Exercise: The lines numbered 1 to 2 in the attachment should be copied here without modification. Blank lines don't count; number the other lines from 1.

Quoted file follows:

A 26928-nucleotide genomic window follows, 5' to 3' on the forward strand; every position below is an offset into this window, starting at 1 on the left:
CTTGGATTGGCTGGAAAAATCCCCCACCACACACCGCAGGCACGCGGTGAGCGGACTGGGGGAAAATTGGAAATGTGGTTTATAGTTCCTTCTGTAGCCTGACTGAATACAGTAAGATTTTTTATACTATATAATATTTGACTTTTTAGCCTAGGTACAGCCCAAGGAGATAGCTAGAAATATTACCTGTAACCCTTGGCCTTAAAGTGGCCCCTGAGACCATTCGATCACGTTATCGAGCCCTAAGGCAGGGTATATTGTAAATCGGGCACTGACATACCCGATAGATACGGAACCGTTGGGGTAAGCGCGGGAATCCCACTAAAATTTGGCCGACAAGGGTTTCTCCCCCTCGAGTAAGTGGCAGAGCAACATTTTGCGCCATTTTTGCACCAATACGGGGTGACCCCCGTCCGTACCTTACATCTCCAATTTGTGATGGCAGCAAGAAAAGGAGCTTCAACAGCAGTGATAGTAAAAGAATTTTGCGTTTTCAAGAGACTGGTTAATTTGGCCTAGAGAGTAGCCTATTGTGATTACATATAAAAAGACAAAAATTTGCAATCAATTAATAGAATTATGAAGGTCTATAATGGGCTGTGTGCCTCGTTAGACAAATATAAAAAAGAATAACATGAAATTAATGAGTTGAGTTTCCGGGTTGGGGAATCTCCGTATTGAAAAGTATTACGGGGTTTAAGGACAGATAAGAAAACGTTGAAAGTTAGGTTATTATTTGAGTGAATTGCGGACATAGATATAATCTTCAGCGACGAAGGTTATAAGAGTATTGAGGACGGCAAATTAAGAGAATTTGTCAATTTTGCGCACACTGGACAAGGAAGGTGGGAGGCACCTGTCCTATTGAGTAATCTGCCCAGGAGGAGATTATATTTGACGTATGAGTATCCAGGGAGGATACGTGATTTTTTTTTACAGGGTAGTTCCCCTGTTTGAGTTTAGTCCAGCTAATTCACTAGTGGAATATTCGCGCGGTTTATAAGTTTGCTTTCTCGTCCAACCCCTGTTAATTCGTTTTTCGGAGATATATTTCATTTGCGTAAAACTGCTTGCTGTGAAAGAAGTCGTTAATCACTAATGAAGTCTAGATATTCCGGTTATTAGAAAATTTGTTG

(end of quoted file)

A 26928-nucleotide genomic window follows, 5' to 3' on the forward strand; every position below is an offset into this window, starting at 1 on the left:
CTTGGATTGGCTGGAAAAATCCCCCACCACACACCGCAGGCACGCGGTGAGCGGACTGGGGGAAAATTGGAAATGTGGTTTATAGTTCCTTCTGTAGCCTGACTGAATACAGTAAGATTTTTTATACTATATAATATTTGACTTTTTAGCCTAGGTACAGCCCAAGGAGATAGCTAGAAATATTACCTGTAACCCTTGGCCTTAAAGTGGCCCCTGAGACCATTCGATCACGTTATCGAGCCCTAAGGCAGGGTATATTGTAAATCGGGCACTGACATACCCGATAGATACGGAACCGTTGGGGTAAGCGCGGGAATCCCACTAAAATTTGGCCGACAAGGGTTTCTCCCCCTCGAGTAAGTGGCAGAGCAACATTTTGCGCCATTTTTGCACCAATACGGGGTGACCCCCGTCCGTACCTTACATCTCCAATTTGTGATGGCAGCAAGAAAAGGAGCTTCAACAGCAGTGATAGTAAAAGAATTTTGCGTTTTCAAGAGACTGGTTAATTTGGCCTAGAGAGTAGCCTATTGTGATTACATATAAAAAGACAAAAATTTGCAATCAATTAATAGAATTATGAAGGTCTATAATGGGCTGTGTGCCTCGTTAGACAAATATAAAAAAGAATAACATGAAATTAATGAGTTGAGTTTCCGGGTTGGGGAATCTCCGTATTGAAAAGTATTACGGGGTTTAAGGACAGATAAGAAAACGTTGAAAGTTAGGTTATTATTTGAGTGAATTGCGGACATAGATATAATCTTCAGCGACGAAGGTTATAAGAGTATTGAGGACGGCAAATTAAGAGAATTTGTCAATTTTGCGCACACTGGACAAGGAAGGTGGGAGGCACCTGTCCTATTGAGTAATCTGCCCAGGAGGAGATTATATTTGACGTATGAGTATCCAGGGAGGATACGTGATTTTTTTTTACAGGGTAGTTCCCCTGTTTGAGTTTAGTCCAGCTAATTCACTAGTGGAATATTCGCGCGGTTTATAAGTTTGCTTTCTCGTCCAACCCCTGTTAATTCGTTTTTCGGAGATATATTTCATTTGCGTAAAACTGCTTGCTGTGAAAGAAGTCGTTAATCACTAATGAAGTCTAGATATTCCGGTTATTAGAAAATTTGTTG